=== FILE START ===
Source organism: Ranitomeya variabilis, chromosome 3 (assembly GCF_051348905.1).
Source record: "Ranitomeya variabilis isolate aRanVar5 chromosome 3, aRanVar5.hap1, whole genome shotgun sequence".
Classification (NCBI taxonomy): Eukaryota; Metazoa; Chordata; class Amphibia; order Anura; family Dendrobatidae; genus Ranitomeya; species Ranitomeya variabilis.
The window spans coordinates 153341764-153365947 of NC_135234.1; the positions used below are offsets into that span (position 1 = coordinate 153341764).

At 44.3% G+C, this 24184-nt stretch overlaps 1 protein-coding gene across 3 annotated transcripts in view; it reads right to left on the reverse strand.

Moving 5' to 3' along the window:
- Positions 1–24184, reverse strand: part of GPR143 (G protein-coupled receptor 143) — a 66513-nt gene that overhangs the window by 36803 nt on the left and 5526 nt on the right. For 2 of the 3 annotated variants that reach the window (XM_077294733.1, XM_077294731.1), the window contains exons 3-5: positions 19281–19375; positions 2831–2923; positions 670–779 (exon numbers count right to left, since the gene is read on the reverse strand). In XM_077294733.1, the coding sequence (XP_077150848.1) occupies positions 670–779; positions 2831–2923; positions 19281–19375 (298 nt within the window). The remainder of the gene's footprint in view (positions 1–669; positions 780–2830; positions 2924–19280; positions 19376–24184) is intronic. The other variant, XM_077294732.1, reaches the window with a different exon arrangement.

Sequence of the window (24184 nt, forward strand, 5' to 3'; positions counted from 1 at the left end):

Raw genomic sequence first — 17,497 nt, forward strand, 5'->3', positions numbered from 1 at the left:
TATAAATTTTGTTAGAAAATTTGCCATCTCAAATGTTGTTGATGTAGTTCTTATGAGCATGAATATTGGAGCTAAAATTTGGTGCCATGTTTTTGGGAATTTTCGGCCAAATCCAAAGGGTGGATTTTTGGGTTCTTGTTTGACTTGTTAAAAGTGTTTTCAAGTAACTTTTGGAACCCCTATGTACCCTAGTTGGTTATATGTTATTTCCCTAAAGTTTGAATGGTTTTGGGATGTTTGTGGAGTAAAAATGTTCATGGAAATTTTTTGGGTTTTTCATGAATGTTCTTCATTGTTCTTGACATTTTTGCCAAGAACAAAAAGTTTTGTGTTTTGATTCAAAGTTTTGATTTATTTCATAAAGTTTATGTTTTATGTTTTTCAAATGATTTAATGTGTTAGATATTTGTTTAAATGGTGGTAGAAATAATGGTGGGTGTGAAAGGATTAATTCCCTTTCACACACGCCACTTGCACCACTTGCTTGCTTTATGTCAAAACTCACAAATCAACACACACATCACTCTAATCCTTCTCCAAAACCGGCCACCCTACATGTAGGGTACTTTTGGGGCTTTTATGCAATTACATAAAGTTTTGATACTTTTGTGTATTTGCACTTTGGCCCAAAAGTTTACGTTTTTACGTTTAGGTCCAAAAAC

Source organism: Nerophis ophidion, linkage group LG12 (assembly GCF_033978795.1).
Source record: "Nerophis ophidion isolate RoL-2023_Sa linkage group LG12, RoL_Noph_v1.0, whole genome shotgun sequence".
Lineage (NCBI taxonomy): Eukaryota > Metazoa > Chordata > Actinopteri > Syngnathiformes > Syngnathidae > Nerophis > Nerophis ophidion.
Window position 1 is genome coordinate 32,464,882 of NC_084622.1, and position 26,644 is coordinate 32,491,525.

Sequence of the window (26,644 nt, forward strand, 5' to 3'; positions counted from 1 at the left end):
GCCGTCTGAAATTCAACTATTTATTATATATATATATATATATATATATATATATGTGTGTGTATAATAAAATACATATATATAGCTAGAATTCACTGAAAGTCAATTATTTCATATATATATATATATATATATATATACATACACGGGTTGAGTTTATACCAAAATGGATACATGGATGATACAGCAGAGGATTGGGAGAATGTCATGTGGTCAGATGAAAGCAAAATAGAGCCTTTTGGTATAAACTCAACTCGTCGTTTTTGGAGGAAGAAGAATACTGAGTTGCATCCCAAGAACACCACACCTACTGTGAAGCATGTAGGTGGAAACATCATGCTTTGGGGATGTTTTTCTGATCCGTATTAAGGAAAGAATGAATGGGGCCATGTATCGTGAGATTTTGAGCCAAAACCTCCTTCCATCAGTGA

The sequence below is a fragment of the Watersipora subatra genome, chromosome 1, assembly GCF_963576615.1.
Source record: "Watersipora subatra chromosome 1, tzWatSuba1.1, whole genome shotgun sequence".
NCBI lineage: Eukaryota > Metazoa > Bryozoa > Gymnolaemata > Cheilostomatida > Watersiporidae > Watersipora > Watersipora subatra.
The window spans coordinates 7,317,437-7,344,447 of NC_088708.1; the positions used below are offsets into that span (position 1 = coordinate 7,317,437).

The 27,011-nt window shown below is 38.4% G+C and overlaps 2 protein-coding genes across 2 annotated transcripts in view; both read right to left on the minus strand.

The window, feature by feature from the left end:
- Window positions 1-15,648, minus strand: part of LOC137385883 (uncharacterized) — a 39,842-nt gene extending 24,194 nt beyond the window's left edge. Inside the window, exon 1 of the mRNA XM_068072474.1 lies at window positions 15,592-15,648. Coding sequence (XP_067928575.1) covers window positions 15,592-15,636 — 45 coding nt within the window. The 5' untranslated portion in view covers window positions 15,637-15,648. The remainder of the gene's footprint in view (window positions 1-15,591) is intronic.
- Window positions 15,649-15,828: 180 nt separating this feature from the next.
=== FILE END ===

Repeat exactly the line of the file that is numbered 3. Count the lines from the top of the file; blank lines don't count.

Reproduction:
Classification (NCBI taxonomy): Eukaryota; Metazoa; Chordata; class Amphibia; order Anura; family Dendrobatidae; genus Ranitomeya; species Ranitomeya variabilis.